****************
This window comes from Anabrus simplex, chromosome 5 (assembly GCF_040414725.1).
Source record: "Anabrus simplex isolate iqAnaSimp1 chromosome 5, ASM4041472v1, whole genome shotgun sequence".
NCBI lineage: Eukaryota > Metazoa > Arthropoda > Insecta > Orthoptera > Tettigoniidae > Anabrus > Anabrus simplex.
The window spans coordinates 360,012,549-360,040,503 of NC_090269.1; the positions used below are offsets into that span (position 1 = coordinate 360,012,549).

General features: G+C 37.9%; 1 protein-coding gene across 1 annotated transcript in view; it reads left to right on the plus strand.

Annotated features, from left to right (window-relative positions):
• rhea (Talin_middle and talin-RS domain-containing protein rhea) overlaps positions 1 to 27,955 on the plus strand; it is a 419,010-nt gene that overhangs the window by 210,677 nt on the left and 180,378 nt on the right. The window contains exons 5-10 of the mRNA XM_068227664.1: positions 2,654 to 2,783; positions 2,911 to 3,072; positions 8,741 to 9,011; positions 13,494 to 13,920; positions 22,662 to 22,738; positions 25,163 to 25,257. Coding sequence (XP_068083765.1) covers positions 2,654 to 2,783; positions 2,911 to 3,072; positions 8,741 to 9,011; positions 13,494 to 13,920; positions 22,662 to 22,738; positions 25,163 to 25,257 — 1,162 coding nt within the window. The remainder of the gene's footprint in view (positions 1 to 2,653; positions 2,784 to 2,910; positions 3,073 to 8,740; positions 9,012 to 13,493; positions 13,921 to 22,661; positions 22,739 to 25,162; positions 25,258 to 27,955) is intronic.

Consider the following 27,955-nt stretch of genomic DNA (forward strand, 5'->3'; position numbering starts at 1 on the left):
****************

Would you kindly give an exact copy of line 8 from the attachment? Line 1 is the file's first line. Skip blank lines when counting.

Consider the following 27,955-nt stretch of genomic DNA (forward strand, 5'->3'; position numbering starts at 1 on the left):